QNB

The Delta wave has peaked in Emerging Asia, but headwinds remain

Posted on : Sat, 18 Sept 2021

Introduction: After weathering the initial storm caused by Covid-19 in 2020, Emerging Asia is the region that has, so far, been hit hardest by the surge in infections caused by the Delta variant.

Last year, many Asian countries pursued zero-Covid strategies, using rapidly imposed local lockdowns, effective contact tracing and restrictions on international travel to keep community transmission near zero. This allowed most Asian economies to continue to grow, posting some of the strongest GDP numbers in the world for 2020.

However, 2021 is a different story as the Delta variant has rapidly spread around the world. Vaccination campaigns in Asia have been delayed by a number of factors: success at managing the virus last year; vaccine hesitancy; and vaccine supply constraints. In addition, Delta is much more infectious than the original Covid-19 virus, which has helped it get past Emerging Asia’s defences. The result has been a surge in new infections that is only now beginning to abate.

This week we take stock of the pandemic in Emerging Asia by looking at the number of new cases of Covid-19 infection, the status of restrictions and progress with vaccination. We then consider the implications for the regional and global economic outlook.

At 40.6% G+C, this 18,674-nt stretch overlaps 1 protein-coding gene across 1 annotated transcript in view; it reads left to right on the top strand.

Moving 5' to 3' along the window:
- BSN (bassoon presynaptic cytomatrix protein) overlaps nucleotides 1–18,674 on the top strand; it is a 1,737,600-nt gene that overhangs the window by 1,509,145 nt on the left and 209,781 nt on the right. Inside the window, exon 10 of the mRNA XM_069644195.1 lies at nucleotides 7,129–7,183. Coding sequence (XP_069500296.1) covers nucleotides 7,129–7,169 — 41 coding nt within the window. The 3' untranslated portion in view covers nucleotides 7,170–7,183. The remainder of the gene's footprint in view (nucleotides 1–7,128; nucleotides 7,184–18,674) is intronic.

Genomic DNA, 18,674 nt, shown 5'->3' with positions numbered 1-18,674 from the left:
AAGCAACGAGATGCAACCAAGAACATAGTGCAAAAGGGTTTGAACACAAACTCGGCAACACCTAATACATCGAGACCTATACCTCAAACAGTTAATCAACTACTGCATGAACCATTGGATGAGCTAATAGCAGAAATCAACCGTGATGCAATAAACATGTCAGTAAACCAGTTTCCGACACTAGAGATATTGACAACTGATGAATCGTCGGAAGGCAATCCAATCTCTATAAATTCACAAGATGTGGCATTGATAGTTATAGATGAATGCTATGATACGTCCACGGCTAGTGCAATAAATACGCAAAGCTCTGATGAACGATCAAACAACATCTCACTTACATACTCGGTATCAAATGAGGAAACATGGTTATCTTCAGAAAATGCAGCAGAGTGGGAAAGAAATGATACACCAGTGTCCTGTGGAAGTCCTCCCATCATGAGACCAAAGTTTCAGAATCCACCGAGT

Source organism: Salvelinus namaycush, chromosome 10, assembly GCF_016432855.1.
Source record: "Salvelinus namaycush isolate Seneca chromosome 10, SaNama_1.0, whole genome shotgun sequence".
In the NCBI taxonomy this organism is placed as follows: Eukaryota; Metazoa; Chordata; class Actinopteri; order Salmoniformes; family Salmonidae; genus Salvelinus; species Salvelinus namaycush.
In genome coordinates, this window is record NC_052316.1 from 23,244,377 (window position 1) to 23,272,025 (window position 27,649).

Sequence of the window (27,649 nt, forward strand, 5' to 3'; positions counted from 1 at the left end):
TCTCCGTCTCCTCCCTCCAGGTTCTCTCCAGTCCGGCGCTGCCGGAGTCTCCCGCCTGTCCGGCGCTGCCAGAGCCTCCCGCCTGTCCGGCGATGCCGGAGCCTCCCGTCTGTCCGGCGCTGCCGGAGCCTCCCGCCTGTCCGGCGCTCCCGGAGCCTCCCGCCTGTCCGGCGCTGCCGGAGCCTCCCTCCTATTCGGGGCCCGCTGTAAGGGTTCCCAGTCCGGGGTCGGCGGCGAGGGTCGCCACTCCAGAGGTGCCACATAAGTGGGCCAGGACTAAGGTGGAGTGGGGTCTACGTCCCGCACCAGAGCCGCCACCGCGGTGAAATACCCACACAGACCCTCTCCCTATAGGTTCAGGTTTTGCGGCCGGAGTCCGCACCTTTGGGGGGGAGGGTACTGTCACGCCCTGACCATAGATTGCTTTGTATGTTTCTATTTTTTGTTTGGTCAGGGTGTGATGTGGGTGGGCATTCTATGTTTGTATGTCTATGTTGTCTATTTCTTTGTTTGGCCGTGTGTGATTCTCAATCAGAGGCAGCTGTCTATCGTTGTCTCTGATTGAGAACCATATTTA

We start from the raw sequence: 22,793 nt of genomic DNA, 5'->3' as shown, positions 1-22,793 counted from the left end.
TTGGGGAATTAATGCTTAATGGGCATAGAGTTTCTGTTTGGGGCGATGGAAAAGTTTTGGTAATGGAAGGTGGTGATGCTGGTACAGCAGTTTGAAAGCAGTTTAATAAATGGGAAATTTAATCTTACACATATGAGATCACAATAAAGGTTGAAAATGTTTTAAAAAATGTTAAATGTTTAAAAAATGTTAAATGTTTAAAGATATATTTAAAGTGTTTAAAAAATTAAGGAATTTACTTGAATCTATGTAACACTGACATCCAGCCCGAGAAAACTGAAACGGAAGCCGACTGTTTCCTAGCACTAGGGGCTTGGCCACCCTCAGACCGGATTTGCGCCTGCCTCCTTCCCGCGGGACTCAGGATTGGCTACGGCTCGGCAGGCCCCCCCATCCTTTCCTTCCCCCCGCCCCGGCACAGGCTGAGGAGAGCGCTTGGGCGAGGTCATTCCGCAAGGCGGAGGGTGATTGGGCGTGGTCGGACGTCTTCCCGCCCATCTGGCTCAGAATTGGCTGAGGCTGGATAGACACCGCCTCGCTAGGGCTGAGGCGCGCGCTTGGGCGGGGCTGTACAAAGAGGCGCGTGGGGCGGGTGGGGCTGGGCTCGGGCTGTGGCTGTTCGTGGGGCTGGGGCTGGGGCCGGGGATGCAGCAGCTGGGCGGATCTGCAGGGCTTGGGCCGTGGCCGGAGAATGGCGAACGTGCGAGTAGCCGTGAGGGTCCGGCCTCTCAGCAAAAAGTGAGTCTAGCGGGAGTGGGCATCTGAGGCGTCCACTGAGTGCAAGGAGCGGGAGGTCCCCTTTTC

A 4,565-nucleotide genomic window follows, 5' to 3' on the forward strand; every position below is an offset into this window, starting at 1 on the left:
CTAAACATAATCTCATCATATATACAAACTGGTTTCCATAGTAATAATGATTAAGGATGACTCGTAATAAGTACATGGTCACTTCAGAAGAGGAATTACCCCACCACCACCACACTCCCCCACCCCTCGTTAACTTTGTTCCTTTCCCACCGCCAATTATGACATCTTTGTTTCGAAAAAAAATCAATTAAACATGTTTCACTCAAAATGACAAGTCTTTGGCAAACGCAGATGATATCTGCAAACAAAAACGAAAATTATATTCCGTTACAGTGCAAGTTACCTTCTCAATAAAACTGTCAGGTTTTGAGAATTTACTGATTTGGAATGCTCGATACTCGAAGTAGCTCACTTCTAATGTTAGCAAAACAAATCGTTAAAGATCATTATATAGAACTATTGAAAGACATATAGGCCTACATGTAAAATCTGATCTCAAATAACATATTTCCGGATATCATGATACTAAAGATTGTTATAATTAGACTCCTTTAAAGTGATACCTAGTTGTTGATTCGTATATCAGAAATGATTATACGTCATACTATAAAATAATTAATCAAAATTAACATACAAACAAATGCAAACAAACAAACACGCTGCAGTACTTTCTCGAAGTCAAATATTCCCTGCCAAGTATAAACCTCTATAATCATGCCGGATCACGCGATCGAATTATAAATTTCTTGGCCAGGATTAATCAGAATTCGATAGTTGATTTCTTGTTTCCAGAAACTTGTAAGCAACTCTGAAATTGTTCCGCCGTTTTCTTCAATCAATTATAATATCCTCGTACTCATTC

First, the number of new cases of Covid-19 infections has peaked and is now falling in Emerging Asia (Chart 1). New cases have come down sharply in Indonesia to around a third of their peak, whilst case numbers in Malaysia and Thailand appear to have also begun to decline. An exception is that case numbers in the Philippines are still rising.

Second, a number of countries have successfully accelerated their vaccination campaigns (Chart 2). That has certainly helped to slow the spread of the Delta variant. However, with less than half of the population vaccinated in many countries, continued progress is necessary to enable a full reopening. Having a high proportion of the population vaccinated has been shown to significantly reduce severe illness and deaths from Covid-19. Indeed, it is arguably a pre-condition to avoid overloading healthcare systems as economies re-open.

Third, thanks to progress with vaccination and stable or falling case numbers, some governments are now beginning to reduce lockdown restrictions and reopen their economies. Malaysia has started a cautious rollback of restrictions and Indonesia has begun to reopen malls, restaurants and mosques in the past few weeks. Following Singapore, Thailand is shifting its approach towards “learning to live with the virus”, with plans to ease restrictions during September and open the whole country to vaccinated tourists from October. However, there is a risk that restrictions may need to be re-imposed in the future in some countries that still have a low level of vaccination.

Conclusion: With the number of new cases still high and vaccination levels low in some Asian countries, the relaxation of lockdown restrictions will remain cautious and continue to constrain domestic demand. Combined with the fading support from external demand for manufactured goods, and the drag of China’s slowdown, this adds up to some persistent headwinds for economic activity in Emerging Asia.

Much has been written in the past decade about the shift of economic mass east to Asia and we expect this trend to continue in the medium-to-longer term. However, the Delta variant has become a major headwind for Asia this year, and we expect this to drag to last into next year. These headwinds in Asia matter for the global outlook because, with the US recovery past its peak, Europe is the only major economic block where we expect a robust recovery to continue into next year.

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